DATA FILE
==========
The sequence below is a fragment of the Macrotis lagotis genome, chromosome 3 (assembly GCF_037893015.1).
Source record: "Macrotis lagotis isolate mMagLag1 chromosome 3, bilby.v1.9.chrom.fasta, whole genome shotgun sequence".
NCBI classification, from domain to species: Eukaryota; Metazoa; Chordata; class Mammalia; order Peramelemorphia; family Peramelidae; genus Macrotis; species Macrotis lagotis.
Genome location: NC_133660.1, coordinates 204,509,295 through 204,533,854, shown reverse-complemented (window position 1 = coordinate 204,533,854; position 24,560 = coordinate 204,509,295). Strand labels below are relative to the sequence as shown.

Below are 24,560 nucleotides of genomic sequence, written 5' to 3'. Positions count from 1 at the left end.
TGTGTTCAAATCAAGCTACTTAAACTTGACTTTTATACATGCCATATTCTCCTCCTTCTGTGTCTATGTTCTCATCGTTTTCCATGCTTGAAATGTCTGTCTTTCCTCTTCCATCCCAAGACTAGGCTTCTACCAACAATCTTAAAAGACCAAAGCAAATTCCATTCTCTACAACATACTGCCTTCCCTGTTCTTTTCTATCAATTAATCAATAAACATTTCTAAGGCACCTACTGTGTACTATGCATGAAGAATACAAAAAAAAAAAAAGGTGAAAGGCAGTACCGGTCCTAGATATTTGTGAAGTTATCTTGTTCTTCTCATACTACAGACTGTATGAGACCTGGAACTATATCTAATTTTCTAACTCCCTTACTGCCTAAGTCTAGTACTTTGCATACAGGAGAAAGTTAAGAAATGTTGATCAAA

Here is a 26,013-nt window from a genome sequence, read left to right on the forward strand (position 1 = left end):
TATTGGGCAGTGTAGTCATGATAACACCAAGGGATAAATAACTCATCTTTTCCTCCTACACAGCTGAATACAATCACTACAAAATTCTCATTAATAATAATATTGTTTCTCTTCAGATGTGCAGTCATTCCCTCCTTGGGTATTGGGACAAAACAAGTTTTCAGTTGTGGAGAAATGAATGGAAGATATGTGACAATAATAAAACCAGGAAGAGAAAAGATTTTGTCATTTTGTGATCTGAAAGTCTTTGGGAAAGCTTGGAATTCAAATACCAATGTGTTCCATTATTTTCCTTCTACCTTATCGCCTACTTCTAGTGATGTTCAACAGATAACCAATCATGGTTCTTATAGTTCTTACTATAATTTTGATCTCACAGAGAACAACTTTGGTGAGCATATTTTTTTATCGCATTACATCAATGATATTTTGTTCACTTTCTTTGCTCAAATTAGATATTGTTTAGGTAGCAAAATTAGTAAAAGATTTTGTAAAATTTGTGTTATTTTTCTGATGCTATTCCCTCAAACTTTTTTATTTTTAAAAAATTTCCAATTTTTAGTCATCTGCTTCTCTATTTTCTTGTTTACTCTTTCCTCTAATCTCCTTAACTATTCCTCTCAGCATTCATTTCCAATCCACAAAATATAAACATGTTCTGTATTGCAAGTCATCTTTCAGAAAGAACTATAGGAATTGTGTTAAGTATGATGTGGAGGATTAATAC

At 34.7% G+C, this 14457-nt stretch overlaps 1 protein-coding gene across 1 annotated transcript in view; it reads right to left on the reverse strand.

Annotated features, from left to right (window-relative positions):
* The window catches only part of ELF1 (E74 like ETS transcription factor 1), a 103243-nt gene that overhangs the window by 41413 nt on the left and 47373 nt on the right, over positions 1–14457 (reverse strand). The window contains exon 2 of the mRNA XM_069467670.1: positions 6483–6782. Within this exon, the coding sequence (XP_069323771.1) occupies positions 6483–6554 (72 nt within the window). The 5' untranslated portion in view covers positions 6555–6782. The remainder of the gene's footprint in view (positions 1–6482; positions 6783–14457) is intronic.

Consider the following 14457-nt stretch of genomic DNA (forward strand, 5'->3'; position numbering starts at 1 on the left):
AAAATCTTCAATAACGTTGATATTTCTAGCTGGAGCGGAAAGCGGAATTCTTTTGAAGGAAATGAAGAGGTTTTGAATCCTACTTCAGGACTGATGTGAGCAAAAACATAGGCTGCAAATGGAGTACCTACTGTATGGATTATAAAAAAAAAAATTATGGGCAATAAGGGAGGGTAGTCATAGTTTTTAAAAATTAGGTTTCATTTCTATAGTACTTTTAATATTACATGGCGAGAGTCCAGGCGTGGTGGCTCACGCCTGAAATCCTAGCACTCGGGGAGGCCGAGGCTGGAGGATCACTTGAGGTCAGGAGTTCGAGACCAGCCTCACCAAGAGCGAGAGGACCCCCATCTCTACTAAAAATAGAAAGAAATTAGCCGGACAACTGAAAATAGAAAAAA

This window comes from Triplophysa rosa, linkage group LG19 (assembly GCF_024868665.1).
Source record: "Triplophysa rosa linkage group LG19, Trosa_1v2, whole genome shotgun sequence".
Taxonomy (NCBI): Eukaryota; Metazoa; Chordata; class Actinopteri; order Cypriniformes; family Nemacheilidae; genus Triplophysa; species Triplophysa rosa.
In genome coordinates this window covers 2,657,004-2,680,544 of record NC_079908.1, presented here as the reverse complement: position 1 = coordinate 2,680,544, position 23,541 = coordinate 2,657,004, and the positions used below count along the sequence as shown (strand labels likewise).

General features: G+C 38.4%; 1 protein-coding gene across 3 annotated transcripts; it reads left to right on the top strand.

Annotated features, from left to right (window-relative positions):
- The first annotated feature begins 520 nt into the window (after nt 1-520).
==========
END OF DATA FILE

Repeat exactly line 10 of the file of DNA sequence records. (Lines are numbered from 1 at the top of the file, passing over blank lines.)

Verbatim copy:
Annotated features, from left to right (window-relative positions):